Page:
• It was so funny I had read his name in all those civil war volumes but had no idea how many amazing things he accomplished outside of balloons! I got a picture history of the hotel after that hike (listed in the sources if you’re interested) and I was blown away by some of those photos! A beautiful place it must have been. Glad you came by and enjoyed the read!

    • It’s true Paula! They do often seem to think alike. My dad is a huge fan of the Wright brothers, he has taken me a couple times to Huffman Prairie in Ohio where they did a lot of their fine tuning flights for their flyer. A neat place to walk around!

  11. Ha, I love this! How history finds you like a magnet. It’s such a shame when these visionary people can’t hold onto their dreams – reality finds a way to squash them.

    • I know right? Just a regular old hike turns into a history lesson! I agree that it was sad what happened in the end. I think he was just a little ahead of his time for the technology! Glad you enjoyed the piece!

  12. I have encountered a version of the story of the Civil War aerial forces once before (in a book about ballooning), and of the Echo Mountain rail and resort (Atlat Obscura), but I have to say, yours is the best!
    You have a splendid skill with the writing and the wording and the tale-unfolding. A pleasure, always.

    • Thank you! That is incredibly flattering. Im so happy you enjoyed Lowe’s story!

    • Thank you!! 🙂 So glad you enjoyed it. I sure enjoy all your ghost stories – I have a ghost story planned for a few weeks down the road so keep an eye out! 🙂

    • You are most welcome. And thank you for reading it! So glad you enjoyed it. I must confess I knew so little about Lowe before I stumbled on his railway. What a life!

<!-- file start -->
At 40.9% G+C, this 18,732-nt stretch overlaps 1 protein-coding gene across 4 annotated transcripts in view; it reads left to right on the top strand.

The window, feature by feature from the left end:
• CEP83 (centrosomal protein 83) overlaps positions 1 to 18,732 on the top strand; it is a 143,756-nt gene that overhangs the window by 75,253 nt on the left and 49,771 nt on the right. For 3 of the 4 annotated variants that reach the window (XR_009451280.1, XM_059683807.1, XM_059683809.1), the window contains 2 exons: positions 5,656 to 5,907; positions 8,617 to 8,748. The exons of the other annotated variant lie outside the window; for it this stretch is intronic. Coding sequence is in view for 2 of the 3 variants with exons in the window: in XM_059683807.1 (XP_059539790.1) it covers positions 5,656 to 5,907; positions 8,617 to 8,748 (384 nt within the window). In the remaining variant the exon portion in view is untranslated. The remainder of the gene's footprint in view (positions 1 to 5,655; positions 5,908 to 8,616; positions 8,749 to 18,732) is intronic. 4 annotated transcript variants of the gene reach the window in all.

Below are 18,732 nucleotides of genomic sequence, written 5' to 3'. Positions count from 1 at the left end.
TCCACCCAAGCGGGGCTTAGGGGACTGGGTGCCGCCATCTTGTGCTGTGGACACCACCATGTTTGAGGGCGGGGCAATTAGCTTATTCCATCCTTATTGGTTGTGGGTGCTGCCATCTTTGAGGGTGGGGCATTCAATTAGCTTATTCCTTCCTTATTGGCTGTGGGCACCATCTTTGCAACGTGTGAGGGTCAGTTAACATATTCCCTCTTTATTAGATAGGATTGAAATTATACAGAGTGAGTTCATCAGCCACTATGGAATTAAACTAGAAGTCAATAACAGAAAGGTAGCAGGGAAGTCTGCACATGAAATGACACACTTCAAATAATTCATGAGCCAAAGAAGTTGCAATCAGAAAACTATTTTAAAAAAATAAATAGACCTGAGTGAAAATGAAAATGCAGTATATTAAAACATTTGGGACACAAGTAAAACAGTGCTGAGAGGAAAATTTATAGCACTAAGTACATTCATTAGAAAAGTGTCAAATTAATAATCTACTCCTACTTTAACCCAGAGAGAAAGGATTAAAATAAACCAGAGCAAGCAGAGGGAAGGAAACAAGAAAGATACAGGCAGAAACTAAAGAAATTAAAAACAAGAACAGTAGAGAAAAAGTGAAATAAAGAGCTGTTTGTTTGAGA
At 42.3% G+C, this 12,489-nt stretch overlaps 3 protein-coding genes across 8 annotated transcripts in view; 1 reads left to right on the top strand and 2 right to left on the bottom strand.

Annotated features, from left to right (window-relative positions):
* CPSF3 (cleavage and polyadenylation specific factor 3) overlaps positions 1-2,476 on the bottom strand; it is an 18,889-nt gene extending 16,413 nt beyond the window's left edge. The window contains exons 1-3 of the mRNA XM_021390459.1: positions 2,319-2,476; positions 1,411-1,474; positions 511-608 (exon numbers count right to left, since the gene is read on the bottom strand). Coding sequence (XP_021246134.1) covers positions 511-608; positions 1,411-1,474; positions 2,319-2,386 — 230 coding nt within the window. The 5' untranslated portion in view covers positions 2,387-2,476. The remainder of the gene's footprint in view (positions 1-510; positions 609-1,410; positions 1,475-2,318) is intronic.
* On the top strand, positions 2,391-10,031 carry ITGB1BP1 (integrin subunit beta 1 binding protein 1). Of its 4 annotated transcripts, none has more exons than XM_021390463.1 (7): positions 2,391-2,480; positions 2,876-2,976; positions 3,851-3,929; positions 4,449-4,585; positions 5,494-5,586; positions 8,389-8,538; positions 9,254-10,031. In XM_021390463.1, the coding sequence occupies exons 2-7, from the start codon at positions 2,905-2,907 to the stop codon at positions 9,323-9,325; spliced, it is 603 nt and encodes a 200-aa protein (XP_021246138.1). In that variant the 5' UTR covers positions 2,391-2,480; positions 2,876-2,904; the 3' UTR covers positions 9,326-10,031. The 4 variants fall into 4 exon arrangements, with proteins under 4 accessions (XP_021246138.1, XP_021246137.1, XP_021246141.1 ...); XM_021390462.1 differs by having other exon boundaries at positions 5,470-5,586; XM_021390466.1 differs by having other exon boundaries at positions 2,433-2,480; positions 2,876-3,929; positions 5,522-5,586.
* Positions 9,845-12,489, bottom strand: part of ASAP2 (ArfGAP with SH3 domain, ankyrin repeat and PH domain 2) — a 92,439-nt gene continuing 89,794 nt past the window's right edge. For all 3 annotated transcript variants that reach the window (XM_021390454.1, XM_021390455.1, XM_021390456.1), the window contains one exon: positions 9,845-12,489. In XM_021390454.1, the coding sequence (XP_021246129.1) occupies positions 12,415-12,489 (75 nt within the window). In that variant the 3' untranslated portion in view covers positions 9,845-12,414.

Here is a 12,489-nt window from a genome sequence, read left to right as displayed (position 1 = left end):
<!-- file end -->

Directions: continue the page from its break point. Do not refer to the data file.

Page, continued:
• So glad you enjoyed it! He certainly led an adventurous life, and it is a pleasure for me to share his story.

  13. Interesting. I knew there was balloon action, but no details.

    Speaking of flying, in your avatar you’re clearly sitting in the back of a two seater. Is there a story there? (Asked a used to be private pilot).

    • Why yes I am. Im sitting in a chair that was fitted behind the pilot seat of a P-51 Mustang. What a ride that was!! And as if that wasn’t exciting enough, once we landed, my boyfriend came out of the hanger dressed in a suit with an engagement ring! 🙂 we’ve been happily married for 3 years now. I mean how could we not if it started with a P-51 ride? 🙂

  14. Very fascinating story about Lowe! Thank you for sharing and awesome pictures! What an awesome hike that must have been for you!

    • Why thank you! Always happy to share the historical adventures and I love it when people enjoy it. Im so glad you came by for a visit!

  15. Wow! I really enjoyed the read, Henry. I’ve learned a great deal about Thaddeus Lowe just from reading your post. I love such enlightening and educative posts. Keep up the awesome work!

    • So glad you liked it! Thank you so much for giving it a read and for you very kind compliments. I shall do my best to keep it up 🙂

    • Good! So glad you enjoyed his story. It’s such a fascinating one. Thanks for coming by for a visit!

  16. What a very interesting piece of history! I hope you are compiling all of your writings and putting them into a book. It would be a wonderful resource!

    • I’m not doing that yet, because I’m writing a three-part Historical Fiction series at present. But I just may have to consider this for the future! 🙂 So glad you enjoyed it, always love having you stop by.

  17. I had no idea what happened to Lowe following the war. What a guy! Fire, floods, winds… everything but earthquakes assaulted his creation. Thanks for this telling the rest of his story.

    • It’s my pleasure to share his crazy life and story! So glad you enjoyed it.

    • Hahaha you’re darn right! Im shocked it took them so long to pack it in with all of that going on